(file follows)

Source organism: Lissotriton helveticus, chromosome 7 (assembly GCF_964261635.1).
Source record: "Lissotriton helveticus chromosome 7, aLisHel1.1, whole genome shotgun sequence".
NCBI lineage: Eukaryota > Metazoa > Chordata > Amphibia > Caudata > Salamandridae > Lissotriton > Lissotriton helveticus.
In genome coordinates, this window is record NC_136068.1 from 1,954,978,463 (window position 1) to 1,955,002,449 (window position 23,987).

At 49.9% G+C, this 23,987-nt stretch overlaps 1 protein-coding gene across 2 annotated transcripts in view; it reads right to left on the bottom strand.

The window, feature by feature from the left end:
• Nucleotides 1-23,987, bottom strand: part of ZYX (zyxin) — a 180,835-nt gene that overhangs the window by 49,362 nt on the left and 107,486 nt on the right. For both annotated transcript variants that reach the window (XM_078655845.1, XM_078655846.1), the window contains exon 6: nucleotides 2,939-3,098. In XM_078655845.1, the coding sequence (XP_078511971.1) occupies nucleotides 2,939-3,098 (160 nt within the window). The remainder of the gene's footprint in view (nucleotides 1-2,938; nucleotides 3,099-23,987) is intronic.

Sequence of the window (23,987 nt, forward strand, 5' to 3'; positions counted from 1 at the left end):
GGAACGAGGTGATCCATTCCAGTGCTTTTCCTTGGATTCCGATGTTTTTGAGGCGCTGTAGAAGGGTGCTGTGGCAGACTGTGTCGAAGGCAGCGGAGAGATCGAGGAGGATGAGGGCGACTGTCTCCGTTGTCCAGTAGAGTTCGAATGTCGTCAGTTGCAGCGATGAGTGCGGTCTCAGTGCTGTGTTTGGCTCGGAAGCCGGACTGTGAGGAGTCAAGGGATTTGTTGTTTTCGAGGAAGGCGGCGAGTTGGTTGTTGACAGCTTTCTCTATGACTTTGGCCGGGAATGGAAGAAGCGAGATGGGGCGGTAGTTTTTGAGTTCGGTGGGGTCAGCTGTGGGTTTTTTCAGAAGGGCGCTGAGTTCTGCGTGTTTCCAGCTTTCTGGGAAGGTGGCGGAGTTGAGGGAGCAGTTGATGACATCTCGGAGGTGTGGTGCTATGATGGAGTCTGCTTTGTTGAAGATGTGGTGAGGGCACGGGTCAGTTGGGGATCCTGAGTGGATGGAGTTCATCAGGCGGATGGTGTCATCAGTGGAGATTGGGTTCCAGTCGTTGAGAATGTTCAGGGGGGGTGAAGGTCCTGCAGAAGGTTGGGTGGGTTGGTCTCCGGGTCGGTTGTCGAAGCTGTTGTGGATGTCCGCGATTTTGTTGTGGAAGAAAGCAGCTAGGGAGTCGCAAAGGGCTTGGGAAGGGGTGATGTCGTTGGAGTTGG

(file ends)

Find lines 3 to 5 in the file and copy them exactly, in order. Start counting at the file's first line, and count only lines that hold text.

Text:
NCBI lineage: Eukaryota > Metazoa > Chordata > Amphibia > Caudata > Salamandridae > Lissotriton > Lissotriton helveticus.
In genome coordinates, this window is record NC_136068.1 from 1,954,978,463 (window position 1) to 1,955,002,449 (window position 23,987).

At 49.9% G+C, this 23,987-nt stretch overlaps 1 protein-coding gene across 2 annotated transcripts in view; it reads right to left on the bottom strand.